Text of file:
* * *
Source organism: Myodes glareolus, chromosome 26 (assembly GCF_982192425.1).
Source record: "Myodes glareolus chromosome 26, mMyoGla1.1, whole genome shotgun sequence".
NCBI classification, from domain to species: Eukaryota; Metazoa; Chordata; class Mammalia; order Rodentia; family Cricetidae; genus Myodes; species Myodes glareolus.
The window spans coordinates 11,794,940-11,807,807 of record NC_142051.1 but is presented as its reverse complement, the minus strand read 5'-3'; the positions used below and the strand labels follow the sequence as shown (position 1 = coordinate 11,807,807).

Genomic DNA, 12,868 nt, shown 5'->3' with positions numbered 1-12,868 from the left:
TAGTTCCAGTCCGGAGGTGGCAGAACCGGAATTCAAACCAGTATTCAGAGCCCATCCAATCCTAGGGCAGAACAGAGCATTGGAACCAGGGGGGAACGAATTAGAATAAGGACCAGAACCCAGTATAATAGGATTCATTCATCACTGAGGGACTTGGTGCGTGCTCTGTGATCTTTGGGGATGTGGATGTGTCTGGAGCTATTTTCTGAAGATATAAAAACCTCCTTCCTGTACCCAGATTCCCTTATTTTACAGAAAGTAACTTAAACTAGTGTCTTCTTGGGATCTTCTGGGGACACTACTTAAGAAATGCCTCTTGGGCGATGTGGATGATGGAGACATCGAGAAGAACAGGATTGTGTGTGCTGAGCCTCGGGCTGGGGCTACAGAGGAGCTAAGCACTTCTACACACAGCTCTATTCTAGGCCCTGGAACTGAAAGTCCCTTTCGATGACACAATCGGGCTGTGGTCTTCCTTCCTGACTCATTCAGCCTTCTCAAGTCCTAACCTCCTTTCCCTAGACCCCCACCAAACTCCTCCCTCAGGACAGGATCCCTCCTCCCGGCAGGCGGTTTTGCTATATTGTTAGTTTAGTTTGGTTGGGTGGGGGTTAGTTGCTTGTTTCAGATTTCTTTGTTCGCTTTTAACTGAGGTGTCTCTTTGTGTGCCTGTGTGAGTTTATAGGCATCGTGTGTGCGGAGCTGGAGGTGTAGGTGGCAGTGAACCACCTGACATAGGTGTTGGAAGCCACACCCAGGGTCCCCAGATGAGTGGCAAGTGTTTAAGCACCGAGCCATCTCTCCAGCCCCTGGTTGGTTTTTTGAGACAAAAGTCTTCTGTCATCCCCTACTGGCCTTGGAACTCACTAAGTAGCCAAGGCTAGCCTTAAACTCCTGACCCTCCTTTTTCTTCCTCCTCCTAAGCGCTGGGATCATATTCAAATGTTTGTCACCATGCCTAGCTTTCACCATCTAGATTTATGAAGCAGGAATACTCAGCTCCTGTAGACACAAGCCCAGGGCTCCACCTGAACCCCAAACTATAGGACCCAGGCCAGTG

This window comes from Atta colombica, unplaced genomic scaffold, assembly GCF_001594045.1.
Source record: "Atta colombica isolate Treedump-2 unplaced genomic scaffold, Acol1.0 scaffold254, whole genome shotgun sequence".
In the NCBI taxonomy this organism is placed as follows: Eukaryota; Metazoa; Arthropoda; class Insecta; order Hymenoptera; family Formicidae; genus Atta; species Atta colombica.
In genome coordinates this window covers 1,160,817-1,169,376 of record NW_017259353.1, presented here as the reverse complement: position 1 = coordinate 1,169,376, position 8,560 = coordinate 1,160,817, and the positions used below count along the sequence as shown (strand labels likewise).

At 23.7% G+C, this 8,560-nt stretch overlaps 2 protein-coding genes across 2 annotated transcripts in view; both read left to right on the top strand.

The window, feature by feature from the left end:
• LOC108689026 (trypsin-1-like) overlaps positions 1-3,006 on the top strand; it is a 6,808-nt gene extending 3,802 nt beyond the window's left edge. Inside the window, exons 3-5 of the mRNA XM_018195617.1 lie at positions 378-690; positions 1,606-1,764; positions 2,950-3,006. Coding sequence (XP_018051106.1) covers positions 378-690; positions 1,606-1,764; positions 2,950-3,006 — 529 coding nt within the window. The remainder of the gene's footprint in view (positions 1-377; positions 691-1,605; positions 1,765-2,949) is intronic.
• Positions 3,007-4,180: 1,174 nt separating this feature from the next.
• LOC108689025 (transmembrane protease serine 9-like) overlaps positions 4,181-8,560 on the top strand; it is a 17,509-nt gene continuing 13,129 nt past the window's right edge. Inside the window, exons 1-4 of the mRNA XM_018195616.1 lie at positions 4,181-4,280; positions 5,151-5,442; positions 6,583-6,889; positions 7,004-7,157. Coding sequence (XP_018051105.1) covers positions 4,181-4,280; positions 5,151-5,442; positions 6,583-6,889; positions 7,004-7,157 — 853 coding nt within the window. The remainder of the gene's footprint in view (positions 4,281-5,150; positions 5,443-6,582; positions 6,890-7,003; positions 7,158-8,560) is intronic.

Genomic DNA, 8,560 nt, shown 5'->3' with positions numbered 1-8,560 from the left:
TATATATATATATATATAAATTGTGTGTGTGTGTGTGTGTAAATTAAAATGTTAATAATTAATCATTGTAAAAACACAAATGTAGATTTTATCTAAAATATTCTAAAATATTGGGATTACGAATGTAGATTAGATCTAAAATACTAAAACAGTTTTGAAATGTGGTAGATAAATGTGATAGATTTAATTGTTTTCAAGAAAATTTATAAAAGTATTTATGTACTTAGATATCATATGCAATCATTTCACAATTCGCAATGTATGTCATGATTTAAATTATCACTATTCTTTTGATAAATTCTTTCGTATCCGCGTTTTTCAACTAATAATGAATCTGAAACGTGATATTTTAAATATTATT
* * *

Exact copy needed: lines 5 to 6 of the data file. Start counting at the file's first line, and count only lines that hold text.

Genomic DNA, 12,868 nt, shown 5'->3' with positions numbered 1-12,868 from the left:
TAGTTCCAGTCCGGAGGTGGCAGAACCGGAATTCAAACCAGTATTCAGAGCCCATCCAATCCTAGGGCAGAACAGAGCATTGGAACCAGGGGGGAACGAATTAGAATAAGGACCAGAACCCAGTATAATAGGATTCATTCATCACTGAGGGACTTGGTGCGTGCTCTGTGATCTTTGGGGATGTGGATGTGTCTGGAGCTATTTTCTGAAGATATAAAAACCTCCTTCCTGTACCCAGATTCCCTTATTTTACAGAAAGTAACTTAAACTAGTGTCTTCTTGGGATCTTCTGGGGACACTACTTAAGAAATGCCTCTTGGGCGATGTGGATGATGGAGACATCGAGAAGAACAGGATTGTGTGTGCTGAGCCTCGGGCTGGGGCTACAGAGGAGCTAAGCACTTCTACACACAGCTCTATTCTAGGCCCTGGAACTGAAAGTCCCTTTCGATGACACAATCGGGCTGTGGTCTTCCTTCCTGACTCATTCAGCCTTCTCAAGTCCTAACCTCCTTTCCCTAGACCCCCACCAAACTCCTCCCTCAGGACAGGATCCCTCCTCCCGGCAGGCGGTTTTGCTATATTGTTAGTTTAGTTTGGTTGGGTGGGGGTTAGTTGCTTGTTTCAGATTTCTTTGTTCGCTTTTAACTGAGGTGTCTCTTTGTGTGCCTGTGTGAGTTTATAGGCATCGTGTGTGCGGAGCTGGAGGTGTAGGTGGCAGTGAACCACCTGACATAGGTGTTGGAAGCCACACCCAGGGTCCCCAGATGAGTGGCAAGTGTTTAAGCACCGAGCCATCTCTCCAGCCCCTGGTTGGTTTTTTGAGACAAAAGTCTTCTGTCATCCCCTACTGGCCTTGGAACTCACTAAGTAGCCAAGGCTAGCCTTAAACTCCTGACCCTCCTTTTTCTTCCTCCTCCTAAGCGCTGGGATCATATTCAAATGTTTGTCACCATGCCTAGCTTTCACCATCTAGATTTATGAAGCAGGAATACTCAGCTCCTGTAGACACAAGCCCAGGGCTCCACCTGAACCCCAAACTATAGGACCCAGGCCAGTG